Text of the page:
"Though the figures are not matching our expectation, the urban turnout has been steady and promising. Usually in Lok Sabha polls there will be four to five percent lesser turnout than assembly. Increased turnout would only reflect the anti-incumbency factor among voters and to dethrone the government they come out in large numbers. In this case higher the percentage it is always better for us. In 2009 Bangalore South recorded only 48 per cent turnout, but this time it has already reached 55 per cent,"
explained a source close to Bangalore South candidate Ananth Kumar.

Figures are promising, claims JDS

The regional party with high stakes in this election, the JDS is more or less satisfied with the turnout particularly in rural areas and tier-II locations. Giving an insight into the trend, former CM H D Kumaraswamy, who is also contesting from Chikkaballapur explained,
"These figures may be disappointing for the national parties. But for a regional party like JD(S) it is promising. More the percentage, the more will be the lead and vote share of our party. JD(S) has always had its support base in rural areas, unlike the national parties that relied on urban dwellers. If you go by the figures, rural areas have accounted for 65 to 70 per cent polling which is affirmative. In 2009 we had only 14 per cent vote share and this time it is likely to go up to 28 per cent better than the assembly performance in 2013."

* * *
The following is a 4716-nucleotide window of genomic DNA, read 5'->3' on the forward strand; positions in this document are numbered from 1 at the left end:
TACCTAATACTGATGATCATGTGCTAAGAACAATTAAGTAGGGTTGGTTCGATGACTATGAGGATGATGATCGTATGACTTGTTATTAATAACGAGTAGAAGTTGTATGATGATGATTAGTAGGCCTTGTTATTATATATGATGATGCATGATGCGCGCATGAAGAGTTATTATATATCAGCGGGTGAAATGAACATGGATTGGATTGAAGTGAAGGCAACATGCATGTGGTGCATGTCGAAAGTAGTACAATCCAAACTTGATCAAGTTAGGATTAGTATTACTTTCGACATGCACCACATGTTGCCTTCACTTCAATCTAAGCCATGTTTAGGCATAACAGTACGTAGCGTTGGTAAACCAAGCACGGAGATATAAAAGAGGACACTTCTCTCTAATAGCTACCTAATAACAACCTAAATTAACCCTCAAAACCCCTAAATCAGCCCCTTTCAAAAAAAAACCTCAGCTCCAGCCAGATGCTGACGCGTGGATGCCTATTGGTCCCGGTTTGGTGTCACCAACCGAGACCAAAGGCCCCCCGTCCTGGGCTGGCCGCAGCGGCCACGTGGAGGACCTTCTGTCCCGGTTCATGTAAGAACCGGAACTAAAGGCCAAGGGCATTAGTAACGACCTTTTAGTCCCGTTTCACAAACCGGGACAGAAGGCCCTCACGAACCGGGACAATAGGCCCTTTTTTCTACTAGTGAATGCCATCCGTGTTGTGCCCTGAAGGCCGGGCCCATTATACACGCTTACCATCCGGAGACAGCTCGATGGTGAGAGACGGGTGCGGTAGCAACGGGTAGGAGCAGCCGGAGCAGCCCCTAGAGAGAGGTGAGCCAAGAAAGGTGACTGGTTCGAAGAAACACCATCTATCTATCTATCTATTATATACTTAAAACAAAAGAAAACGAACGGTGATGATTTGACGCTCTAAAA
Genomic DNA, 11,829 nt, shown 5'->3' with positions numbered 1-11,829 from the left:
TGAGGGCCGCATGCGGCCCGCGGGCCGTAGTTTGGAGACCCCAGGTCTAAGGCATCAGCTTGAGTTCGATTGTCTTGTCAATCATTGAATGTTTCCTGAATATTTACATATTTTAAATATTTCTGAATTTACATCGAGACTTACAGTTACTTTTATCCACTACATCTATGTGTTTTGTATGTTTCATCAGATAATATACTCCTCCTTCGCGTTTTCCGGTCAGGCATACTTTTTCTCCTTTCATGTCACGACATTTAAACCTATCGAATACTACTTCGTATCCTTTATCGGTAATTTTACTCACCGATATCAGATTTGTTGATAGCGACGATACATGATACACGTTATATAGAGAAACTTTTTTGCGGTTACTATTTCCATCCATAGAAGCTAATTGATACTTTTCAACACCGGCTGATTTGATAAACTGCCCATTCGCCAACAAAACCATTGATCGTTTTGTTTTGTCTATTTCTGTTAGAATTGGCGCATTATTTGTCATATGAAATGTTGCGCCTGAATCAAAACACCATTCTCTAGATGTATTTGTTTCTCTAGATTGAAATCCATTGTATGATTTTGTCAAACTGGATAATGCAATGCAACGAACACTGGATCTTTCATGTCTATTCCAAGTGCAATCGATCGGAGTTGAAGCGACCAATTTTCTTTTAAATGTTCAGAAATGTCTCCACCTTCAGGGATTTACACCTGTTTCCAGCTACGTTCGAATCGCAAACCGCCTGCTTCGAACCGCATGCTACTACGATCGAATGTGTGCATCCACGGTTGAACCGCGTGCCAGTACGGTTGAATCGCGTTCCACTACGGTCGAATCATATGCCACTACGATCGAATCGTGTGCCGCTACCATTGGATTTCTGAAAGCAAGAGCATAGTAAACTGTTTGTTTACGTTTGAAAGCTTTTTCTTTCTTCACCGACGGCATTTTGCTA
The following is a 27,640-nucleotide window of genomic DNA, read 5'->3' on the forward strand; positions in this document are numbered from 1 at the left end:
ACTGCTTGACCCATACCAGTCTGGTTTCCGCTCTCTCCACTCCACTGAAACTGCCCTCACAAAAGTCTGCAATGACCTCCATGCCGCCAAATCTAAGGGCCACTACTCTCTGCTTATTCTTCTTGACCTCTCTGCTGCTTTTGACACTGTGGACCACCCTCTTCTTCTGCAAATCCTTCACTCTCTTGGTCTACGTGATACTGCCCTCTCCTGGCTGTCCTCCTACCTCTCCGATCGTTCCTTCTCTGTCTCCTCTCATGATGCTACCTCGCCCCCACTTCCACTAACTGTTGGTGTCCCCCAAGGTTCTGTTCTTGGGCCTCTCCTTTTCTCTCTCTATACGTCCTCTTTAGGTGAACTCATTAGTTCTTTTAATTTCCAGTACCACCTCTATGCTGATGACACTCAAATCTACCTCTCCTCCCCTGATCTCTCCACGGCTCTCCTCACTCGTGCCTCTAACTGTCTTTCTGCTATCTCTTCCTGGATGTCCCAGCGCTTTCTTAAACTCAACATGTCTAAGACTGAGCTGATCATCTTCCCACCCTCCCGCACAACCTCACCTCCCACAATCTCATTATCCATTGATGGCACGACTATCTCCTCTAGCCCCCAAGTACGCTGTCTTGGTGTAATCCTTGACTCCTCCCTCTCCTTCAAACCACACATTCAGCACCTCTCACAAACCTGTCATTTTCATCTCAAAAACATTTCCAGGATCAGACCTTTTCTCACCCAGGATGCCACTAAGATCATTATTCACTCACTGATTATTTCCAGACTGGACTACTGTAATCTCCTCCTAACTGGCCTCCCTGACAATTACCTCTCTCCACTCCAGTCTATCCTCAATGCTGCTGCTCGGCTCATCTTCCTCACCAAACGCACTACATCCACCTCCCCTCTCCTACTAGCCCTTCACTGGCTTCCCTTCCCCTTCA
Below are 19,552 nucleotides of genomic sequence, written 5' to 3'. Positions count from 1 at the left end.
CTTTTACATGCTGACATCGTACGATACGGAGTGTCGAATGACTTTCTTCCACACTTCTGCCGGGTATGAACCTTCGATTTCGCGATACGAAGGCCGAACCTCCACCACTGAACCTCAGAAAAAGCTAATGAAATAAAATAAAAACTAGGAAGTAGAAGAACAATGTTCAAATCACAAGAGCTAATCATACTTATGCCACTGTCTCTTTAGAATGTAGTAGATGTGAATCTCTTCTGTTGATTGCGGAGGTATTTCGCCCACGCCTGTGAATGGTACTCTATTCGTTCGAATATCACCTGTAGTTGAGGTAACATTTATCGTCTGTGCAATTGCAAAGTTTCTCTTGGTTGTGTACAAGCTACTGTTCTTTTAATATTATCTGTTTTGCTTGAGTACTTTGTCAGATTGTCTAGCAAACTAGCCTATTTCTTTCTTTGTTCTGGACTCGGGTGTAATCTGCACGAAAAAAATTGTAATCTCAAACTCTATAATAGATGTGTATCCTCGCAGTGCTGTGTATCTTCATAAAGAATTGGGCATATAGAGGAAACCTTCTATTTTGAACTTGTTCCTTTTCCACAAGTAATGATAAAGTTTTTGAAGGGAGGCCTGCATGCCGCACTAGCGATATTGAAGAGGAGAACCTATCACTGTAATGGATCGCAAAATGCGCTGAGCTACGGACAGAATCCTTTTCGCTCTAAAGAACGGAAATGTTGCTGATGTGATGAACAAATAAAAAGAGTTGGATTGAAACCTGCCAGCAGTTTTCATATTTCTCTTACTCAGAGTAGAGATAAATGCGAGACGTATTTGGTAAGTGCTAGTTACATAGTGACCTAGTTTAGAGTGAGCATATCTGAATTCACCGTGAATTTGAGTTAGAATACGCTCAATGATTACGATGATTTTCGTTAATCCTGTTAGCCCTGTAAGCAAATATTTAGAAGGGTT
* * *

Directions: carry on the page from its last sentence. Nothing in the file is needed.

The JDS confidence stems from the fact that in the Vokkaliga dominated Southern Karnataka, the polling percentages have been very high. This is presumed to be a consolidation of the Vokkaligas along with some of the more minor other backward classes and to an extent the minorities. The JDS anticipates that this combination has voted for them, rather than the Congress or the BJP in their stronghold.

AAP expected 60% turnout

The most crushing disappointment is being felt by the Aam Aadmi Party (AAP) which had expected at least a 60 per cent vote in Bangalore city. The party, relying on the educated, social-media active class to come out on the streets and vote for them, like they did in Delhi, is currently licking its wounds, but hoping for a better situation in the upcoming Bruhat Bengaluru Mahanagara Palike (BBMP) polls.
''It is a shocking percentage. Last time about 45 per cent of 53 lakh lakh people voted. This time it is 55 per cent of 72 lakh, which is an improvement, but still extremely disappointing for us,''